It's been well over a year since Ducati partnered up with the AMG high-performance unit of the Mercedes-Benz/Daimler conglomerate. Not coincidentally, it's been a year since talk of a Ducati sale, perhaps to Daimler, was last heard making waves on the rumormill.

With the start of a new year comes another rumor. Unlike many in the past, however, this one seems to have some legs. In an interview with The Financial Times, Andrea Bonomi, chairman of Investindustrial, the private equity firm that currently owns Ducati, said that there are multiple companies in the United States and Europe interested in purchasing the company.

In addition to an acquisition by AMG, Business Week opines that Volkswagen – which has long been rumored to be interested – and BMW are possible suitors. Another big name bandied about is Harley-Davidson, though that would seem to be a stretch after H-D divested itself of both its Buell sub-brand and famed Italian motorcycle maker MV Agusta.

If Ducati isn't sold outright, there is a good chance that Investindustrial may hold an initial public offering in Hong Kong, managed by Deutsche Bank and the Goldman Sachs Group. We're content to take a wait-and-see approach to these reports, but it seems increasingly likely that the world's best known Italian motorcycle brand may soon find new ownership.

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    • 1 Second Ago
      • 3 Years Ago
      I'm hoping it stays in Italian hands, and that the buyers don't screw it up.
      • 3 Years Ago
      I don't want to ride a Chinese Ducati
      • 3 Years Ago
      • 3 Years Ago
      Hopefully they will stay italian.
      • 3 Years Ago
      Hear we go again. I hope the result is a stronger Ducati. I have owned a couple and they have been fine bikes except for waiting for parts from Italy (1990's). Harley has already tried the Italian connection twice with Aermacchi and MV. The best buyer will be the one who will invest in Ducati and leave Ducati people to do what they do best.
      • 3 Years Ago
      I agree that ferrari is the clear best choice. More arguements for them besides those I posted earlier: great racing pedigree, makes much of their income from selling retail items, doing things the italian way can sometimes be messy/disagreeable, but these two companies are excellent examples of that way succeeding. Also, the exclusive/exotic feel of the brand needs to be kept.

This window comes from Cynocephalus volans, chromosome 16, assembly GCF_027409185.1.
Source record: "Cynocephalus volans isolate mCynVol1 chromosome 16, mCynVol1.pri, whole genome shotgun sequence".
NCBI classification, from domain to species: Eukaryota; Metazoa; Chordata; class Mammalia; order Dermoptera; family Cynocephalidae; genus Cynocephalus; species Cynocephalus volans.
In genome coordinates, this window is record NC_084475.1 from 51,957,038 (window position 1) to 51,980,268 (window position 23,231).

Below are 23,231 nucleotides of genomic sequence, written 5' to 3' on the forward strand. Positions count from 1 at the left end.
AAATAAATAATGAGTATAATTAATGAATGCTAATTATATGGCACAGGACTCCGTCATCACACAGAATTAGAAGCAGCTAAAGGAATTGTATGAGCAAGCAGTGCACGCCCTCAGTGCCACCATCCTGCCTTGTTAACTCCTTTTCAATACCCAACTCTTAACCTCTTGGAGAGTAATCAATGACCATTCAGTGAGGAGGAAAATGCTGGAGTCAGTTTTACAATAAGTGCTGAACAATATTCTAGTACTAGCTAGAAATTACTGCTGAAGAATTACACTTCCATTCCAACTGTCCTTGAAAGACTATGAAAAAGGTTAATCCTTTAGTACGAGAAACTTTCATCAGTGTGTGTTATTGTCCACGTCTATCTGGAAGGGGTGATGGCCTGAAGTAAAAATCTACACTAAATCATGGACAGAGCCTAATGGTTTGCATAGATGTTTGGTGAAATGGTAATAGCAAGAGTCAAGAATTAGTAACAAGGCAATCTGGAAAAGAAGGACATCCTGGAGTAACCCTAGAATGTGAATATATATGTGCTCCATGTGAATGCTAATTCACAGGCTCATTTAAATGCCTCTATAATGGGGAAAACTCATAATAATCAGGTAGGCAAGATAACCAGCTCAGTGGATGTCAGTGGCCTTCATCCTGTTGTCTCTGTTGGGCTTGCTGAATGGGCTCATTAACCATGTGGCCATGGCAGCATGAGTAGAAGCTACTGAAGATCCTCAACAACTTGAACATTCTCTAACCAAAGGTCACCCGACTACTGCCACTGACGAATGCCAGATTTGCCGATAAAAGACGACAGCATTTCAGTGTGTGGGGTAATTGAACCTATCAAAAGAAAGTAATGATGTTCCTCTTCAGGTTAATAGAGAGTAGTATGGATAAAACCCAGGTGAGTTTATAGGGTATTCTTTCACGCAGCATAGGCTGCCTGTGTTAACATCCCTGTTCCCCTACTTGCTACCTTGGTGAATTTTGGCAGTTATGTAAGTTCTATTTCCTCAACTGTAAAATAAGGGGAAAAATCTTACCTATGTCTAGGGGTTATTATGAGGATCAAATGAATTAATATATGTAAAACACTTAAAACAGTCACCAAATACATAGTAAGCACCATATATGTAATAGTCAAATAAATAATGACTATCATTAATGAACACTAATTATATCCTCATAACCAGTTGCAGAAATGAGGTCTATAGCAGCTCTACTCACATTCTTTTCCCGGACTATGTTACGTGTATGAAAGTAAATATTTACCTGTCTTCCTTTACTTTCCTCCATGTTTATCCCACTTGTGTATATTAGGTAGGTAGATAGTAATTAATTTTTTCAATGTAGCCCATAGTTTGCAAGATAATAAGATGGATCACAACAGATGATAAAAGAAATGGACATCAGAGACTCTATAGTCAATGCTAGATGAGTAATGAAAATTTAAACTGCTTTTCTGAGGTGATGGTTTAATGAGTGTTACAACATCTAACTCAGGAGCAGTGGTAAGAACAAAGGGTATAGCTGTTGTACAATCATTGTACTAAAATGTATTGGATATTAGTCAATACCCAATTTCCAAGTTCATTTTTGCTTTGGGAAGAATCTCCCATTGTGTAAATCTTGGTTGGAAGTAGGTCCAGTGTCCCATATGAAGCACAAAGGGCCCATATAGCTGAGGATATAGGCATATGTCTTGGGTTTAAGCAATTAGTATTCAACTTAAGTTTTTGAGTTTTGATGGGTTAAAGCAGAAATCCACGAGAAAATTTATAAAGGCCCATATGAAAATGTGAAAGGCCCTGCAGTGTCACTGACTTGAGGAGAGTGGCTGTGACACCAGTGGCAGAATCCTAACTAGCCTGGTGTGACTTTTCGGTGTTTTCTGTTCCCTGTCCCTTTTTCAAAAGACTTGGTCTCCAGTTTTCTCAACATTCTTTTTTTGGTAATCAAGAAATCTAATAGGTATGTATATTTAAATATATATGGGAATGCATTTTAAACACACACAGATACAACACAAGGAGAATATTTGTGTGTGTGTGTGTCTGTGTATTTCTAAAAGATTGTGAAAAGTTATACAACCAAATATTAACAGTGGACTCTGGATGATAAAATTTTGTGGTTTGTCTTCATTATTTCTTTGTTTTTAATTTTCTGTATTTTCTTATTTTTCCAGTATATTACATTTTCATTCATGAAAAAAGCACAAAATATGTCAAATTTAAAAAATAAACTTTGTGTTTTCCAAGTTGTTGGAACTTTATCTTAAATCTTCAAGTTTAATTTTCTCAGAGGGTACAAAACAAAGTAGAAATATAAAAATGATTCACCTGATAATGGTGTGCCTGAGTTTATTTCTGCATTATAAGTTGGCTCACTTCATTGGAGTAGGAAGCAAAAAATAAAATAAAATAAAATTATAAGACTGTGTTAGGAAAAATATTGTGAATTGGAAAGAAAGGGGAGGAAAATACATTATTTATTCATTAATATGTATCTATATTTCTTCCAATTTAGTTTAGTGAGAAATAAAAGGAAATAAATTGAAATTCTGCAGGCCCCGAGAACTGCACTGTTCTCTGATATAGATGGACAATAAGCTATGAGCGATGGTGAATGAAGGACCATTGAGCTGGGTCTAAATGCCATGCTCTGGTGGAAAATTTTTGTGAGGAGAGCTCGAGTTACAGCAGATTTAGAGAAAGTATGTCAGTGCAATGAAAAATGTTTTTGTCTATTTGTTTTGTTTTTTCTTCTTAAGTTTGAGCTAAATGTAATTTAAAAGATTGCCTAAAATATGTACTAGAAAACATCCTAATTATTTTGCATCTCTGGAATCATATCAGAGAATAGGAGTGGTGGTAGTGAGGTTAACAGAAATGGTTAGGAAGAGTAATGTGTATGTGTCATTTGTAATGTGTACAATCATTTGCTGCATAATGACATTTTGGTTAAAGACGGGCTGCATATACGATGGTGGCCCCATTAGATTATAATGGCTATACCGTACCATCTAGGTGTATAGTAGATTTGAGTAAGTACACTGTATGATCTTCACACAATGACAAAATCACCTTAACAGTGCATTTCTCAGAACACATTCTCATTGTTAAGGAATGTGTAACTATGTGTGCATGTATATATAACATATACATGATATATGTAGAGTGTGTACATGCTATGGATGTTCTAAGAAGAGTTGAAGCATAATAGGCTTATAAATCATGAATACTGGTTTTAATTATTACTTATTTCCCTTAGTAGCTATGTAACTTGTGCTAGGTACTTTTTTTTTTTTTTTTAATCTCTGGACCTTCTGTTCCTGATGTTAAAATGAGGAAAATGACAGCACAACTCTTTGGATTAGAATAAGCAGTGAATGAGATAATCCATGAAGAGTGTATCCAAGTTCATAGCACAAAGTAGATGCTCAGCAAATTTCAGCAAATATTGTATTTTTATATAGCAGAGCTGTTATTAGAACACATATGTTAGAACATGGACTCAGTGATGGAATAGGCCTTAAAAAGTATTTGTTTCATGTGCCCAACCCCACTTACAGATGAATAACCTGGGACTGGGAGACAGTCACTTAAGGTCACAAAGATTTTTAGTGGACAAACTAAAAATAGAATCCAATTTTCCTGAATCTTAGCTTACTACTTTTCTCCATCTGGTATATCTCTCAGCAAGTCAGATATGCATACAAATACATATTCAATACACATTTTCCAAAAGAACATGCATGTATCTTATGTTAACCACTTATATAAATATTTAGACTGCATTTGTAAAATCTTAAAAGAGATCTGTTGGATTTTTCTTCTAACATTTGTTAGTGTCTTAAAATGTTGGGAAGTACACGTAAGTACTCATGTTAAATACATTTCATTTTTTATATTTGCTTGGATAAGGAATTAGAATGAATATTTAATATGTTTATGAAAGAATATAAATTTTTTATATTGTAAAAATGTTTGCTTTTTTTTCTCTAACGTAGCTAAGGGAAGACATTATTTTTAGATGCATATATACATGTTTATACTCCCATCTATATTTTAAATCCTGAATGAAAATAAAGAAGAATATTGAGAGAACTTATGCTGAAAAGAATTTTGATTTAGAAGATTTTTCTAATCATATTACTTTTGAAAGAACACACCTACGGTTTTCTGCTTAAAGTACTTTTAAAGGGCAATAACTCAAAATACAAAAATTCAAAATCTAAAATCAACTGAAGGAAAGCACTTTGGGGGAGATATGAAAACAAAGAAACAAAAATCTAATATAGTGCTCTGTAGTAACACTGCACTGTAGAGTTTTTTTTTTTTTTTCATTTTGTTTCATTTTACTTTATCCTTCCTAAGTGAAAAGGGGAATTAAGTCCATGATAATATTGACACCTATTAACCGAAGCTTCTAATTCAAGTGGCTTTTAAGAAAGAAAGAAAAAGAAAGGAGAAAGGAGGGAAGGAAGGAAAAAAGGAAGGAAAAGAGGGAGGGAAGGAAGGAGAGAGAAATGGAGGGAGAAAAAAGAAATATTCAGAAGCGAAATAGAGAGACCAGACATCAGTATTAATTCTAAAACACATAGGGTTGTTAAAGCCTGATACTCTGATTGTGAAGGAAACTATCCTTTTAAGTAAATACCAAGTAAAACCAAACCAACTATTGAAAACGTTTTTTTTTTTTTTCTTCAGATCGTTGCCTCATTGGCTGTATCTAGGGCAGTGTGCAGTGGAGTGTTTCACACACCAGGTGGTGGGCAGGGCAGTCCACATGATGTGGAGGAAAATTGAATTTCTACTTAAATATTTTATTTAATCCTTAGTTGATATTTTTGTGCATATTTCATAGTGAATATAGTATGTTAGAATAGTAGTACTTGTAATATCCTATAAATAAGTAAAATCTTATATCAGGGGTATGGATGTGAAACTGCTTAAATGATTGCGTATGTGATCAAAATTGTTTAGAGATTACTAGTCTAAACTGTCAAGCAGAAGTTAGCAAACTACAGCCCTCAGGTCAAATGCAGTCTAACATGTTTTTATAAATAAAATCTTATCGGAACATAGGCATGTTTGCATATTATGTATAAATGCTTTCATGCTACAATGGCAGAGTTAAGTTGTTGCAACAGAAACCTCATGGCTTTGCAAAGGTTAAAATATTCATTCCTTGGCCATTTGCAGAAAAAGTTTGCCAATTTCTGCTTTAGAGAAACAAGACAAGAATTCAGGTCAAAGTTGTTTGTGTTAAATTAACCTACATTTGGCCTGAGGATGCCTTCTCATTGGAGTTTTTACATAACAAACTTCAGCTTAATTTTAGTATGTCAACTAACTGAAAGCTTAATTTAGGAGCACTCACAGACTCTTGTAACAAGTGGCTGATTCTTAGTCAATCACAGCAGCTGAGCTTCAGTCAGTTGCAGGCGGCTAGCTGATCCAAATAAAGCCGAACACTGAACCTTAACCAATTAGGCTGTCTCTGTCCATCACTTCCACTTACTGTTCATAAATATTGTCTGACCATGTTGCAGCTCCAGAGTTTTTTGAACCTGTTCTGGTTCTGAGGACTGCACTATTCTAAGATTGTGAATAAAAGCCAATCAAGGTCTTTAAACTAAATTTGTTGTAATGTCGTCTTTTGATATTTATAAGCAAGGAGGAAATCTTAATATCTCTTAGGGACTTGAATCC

• 3 Years Ago
      Whenever I see a Ducati in it's usualy sexy red color, I always think of it in the back of my mind as the motorcycle equivalent of a Ferrari sports car. I don't know, but I don't think that am the only person who thinks that both Italian brands would complement each other very well. Both are "exotic" in how most prop perceive them, and not only carry a lot of sophisticated (and expensive) engineering, but emotion behind their designs. Ducati Desmodecini = Ferrari Enzo - flagship race-bred products. Ducati Panigale 1199 = Ferrari 458 Italia - latest and greatest technology, bread and butter offerings. And I could list many examples of licensing the use of the Ducati and the Ferrari name on many retail products that have nothing to even do with motorcycles or cars, as they can be considered as lifestyle brands, and attract similar types of customers who make their purchases mostly based on emotion, and have the money to do so as well.
      • 3 Years Ago
      Oh god, not Daimler. Anyone but them.
      • 3 Years Ago
      Won't end well for whoever buys it... never does.
      • 3 Years Ago
      This would be a shame to be owned by non-italians. Perhaps ferrari should be looking into this. So close to eachother, comprable status, and flying the red flag.
      • 3 Years Ago
      Anyone know why they are up for sale? Profitability, perhaps? With their bikes being so expensive and them making money off of expensive repair bills I can't imagine that. Perhaps it's sales volume, or money mismanagement? I'm with the others that say Ducati should stay Italian owned. Look what Chrysler did to Lamborghini; the Diablo, which is one of the most underwhelming Bulls of all times (imo). As a bike enthusiasts I just hope Ducati doesn't fall into the hands of an equity firm.
        • 3 Years Ago
        they need an international partner to be more competitive all over the world. the company is very very healthy and this year had a +84%(!) incrementation of sales.but i woud prefer them to be less commercial and more italian.but thats globalization i guess.
      • 3 Years Ago
      By a huge margin, BMW makes the most sense. The only overlap BMW Motorcycles and Ducati have is on the GS/Multistrada line, but that wouldn't be hard to fix. Make the GS more enduro oriented and the Multistrada more of a street bike. The S1000RR is a competitor to Japanese bikes, not the 1190. Ducati no longer makes true sport touring bikes, and BMW doesn't make naked hooligan bikes. As it is, a lot of BMW dealers are also Duc dealers, and it's one of the few brands BMW will allow a dealer to sell next to BMWs. I'm not sure if any Ducatis are still oil cooled, but BMW has experience with that and water cooled bikes and could help with engine development (the oiled cooled bikes are eventually going to have to become water cooled for emissions purposes.) Both have a lot of experience with the apparel and accessories side of the business. Best of all, both brands could easily expand their dealer network (slightly) which could mean I no longer have to drive 50 miles to buy an oil filter for my airhead. All around win.
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